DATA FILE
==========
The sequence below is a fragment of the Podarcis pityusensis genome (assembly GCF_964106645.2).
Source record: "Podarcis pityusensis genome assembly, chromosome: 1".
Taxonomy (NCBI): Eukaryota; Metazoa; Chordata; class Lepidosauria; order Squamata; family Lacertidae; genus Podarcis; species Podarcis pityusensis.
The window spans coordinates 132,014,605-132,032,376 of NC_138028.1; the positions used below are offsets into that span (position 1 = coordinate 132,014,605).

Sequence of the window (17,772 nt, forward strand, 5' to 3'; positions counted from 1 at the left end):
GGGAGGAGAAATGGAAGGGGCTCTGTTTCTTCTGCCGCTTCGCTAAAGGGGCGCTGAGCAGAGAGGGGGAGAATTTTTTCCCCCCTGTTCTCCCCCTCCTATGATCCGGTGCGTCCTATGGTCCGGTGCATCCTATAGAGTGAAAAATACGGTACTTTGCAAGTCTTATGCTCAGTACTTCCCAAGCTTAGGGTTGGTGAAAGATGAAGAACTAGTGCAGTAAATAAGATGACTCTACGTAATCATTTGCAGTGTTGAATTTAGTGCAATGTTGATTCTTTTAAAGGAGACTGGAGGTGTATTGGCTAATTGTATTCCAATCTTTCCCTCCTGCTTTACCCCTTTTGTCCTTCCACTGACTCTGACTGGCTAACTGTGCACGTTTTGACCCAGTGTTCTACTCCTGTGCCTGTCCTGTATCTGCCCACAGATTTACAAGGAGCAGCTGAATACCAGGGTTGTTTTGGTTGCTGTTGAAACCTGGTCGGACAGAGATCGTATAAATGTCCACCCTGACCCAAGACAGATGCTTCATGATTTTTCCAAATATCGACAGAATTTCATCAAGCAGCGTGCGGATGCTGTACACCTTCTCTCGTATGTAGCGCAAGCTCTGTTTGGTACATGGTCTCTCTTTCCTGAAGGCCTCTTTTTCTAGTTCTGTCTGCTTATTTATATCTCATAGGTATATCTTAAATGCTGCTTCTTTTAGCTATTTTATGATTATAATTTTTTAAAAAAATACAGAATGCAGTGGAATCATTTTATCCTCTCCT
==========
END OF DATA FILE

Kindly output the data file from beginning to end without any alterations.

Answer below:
The sequence below is a fragment of the Podarcis pityusensis genome (assembly GCF_964106645.2).
Source record: "Podarcis pityusensis genome assembly, chromosome: 1".
Taxonomy (NCBI): Eukaryota; Metazoa; Chordata; class Lepidosauria; order Squamata; family Lacertidae; genus Podarcis; species Podarcis pityusensis.
The window spans coordinates 132,014,605-132,032,376 of NC_138028.1; the positions used below are offsets into that span (position 1 = coordinate 132,014,605).

Sequence of the window (17,772 nt, forward strand, 5' to 3'; positions counted from 1 at the left end):
GGGAGGAGAAATGGAAGGGGCTCTGTTTCTTCTGCCGCTTCGCTAAAGGGGCGCTGAGCAGAGAGGGGGAGAATTTTTTCCCCCCTGTTCTCCCCCTCCTATGATCCGGTGCGTCCTATGGTCCGGTGCATCCTATAGAGTGAAAAATACGGTACTTTGCAAGTCTTATGCTCAGTACTTCCCAAGCTTAGGGTTGGTGAAAGATGAAGAACTAGTGCAGTAAATAAGATGACTCTACGTAATCATTTGCAGTGTTGAATTTAGTGCAATGTTGATTCTTTTAAAGGAGACTGGAGGTGTATTGGCTAATTGTATTCCAATCTTTCCCTCCTGCTTTACCCCTTTTGTCCTTCCACTGACTCTGACTGGCTAACTGTGCACGTTTTGACCCAGTGTTCTACTCCTGTGCCTGTCCTGTATCTGCCCACAGATTTACAAGGAGCAGCTGAATACCAGGGTTGTTTTGGTTGCTGTTGAAACCTGGTCGGACAGAGATCGTATAAATGTCCACCCTGACCCAAGACAGATGCTTCATGATTTTTCCAAATATCGACAGAATTTCATCAAGCAGCGTGCGGATGCTGTACACCTTCTCTCGTATGTAGCGCAAGCTCTGTTTGGTACATGGTCTCTCTTTCCTGAAGGCCTCTTTTTCTAGTTCTGTCTGCTTATTTATATCTCATAGGTATATCTTAAATGCTGCTTCTTTTAGCTATTTTATGATTATAATTTTTTAAAAAAATACAGAATGCAGTGGAATCATTTTATCCTCTCCT